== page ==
I booked an appointment with my GP today. I have this little read bump on my arm that started out as a little red dot, but grew and changed shape. I was a bit concerned about it. Not afraid really. I mean, ooooh, cancer how frightening and unknown for me 😐 Not so much. Unpleasant, yes, but terrifying and unfamiliar, not so much. Kinda “been there, done that” ya know?
Well, it was nothing. He took one look and could tell right away. But I hadn’t been to see him in a while, so it was nice to sit and catch up. It made him happy when I reminded him that my five year anniversary is in October. I am within arms reach of being “cured” It was nice to see the mix of surprise and joy on his face. I had to remind him that it’s almost nine years since I walked through his door that first time, when the cancer odyssey began. He was the one who started the ball rolling. I might not be alive today if it weren’t for him. He took one look at me at that first physical and shoved me right out the door into the arms of the next doctor I needed to see, and did it in such a way that I leapfrogged over several six month waits and ended up with a diagnosis in two months. I owe him much.
We just chatted about what my life is now, the opportunities that have come up for me, how I feel. I told him how distant it all seems now. How emotionally uncharged it is, most days. This is my normal now. I have to really think to remember the time before the cancer came into my life to get its ass kicked. I am finally not flinching at good fortune when it comes, and assuming that the other shoe is just waiting to drop on my head and give me a concussion. I enjoy when something or someone good comes into my life. I no longer feel that surge of terror when I have to go for my checkups like I used to. I’m starting to accept that it is passing from my life. The weight I have carried on my shoulders has shifted into a comfortable carrying stance.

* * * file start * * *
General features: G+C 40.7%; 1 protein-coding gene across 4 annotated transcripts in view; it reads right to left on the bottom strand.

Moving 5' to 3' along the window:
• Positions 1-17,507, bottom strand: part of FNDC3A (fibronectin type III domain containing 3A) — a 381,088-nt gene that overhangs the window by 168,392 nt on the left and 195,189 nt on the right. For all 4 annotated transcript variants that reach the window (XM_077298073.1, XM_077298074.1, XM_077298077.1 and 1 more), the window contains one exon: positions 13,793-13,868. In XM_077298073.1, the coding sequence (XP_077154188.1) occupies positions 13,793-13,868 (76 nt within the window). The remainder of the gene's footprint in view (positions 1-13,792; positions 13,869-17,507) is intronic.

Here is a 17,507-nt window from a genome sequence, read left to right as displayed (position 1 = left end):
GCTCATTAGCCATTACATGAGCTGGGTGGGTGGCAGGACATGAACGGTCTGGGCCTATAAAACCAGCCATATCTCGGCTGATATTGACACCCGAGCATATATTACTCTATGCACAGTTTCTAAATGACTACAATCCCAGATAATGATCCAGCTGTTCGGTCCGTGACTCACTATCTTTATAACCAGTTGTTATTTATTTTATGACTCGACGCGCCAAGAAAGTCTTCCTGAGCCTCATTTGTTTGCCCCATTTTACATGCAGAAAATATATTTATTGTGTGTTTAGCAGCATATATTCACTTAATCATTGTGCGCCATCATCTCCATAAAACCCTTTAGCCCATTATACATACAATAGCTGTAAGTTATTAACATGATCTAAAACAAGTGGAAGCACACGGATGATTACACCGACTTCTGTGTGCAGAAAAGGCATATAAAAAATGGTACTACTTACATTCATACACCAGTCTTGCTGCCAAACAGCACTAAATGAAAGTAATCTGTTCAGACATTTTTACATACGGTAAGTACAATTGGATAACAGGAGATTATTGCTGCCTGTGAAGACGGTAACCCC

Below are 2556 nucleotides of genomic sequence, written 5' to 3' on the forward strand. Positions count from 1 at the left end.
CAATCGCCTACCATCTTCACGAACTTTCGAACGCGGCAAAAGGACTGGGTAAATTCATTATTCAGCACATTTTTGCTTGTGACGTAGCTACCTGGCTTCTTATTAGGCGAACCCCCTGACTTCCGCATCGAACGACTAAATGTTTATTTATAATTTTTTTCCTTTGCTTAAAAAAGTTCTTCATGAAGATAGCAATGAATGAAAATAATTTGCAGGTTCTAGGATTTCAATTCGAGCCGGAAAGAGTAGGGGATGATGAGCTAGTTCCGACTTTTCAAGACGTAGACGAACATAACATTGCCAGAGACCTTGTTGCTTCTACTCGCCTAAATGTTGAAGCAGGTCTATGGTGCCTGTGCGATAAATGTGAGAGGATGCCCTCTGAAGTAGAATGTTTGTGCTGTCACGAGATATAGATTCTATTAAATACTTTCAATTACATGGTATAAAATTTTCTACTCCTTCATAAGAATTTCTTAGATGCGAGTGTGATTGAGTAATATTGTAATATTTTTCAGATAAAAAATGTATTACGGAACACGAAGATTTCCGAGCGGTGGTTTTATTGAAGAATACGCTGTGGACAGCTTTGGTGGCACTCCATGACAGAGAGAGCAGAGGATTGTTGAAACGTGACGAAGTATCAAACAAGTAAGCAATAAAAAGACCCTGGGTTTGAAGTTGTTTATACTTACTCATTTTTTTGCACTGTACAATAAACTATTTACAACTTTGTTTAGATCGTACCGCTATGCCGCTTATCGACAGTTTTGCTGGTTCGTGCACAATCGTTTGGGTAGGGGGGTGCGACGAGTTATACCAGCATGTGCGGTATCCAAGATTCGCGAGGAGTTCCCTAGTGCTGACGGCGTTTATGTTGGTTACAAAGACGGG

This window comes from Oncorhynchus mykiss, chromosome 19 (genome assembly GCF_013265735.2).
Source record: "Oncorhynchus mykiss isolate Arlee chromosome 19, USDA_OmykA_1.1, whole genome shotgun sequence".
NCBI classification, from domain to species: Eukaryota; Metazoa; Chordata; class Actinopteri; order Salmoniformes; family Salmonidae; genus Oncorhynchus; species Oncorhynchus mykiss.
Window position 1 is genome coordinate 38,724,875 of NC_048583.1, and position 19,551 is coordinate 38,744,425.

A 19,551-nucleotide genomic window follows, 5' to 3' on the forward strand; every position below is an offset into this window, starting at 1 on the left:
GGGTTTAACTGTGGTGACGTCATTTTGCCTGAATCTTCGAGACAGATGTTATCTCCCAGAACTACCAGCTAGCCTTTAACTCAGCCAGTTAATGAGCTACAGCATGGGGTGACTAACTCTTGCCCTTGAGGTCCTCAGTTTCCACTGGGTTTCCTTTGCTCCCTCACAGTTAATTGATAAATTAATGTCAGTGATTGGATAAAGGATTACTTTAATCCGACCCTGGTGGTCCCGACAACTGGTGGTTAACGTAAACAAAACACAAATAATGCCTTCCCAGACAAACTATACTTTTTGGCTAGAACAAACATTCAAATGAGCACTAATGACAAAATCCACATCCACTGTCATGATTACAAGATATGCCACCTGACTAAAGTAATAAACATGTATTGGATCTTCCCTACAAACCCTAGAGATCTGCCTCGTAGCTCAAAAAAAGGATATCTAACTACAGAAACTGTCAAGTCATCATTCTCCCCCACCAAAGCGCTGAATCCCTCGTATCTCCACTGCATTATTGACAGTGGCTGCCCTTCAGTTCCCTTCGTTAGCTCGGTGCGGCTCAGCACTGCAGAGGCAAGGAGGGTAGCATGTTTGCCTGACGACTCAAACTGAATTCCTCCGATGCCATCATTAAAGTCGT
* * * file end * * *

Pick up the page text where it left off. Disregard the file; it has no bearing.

But, in some ways, I don’t want it to fade so much that I can’t remember how awful it was, how draining and horrific. I don’t want to let it go. And sometimes it does come back to me: what I did. What I accomplished. How strong I was when I needed to be. How hard I fought. That I want to remember.
And I always will, no matter how comfortable I get in my skin, with my scars, with my crutch. That is mine. I won.
“Who would have thought when chance came calling
that this would be my defining story
and who could have guessed on my life’s journey
I could find my way through this extraordinary day.”
– Extraordinary Day by Delta Goodrem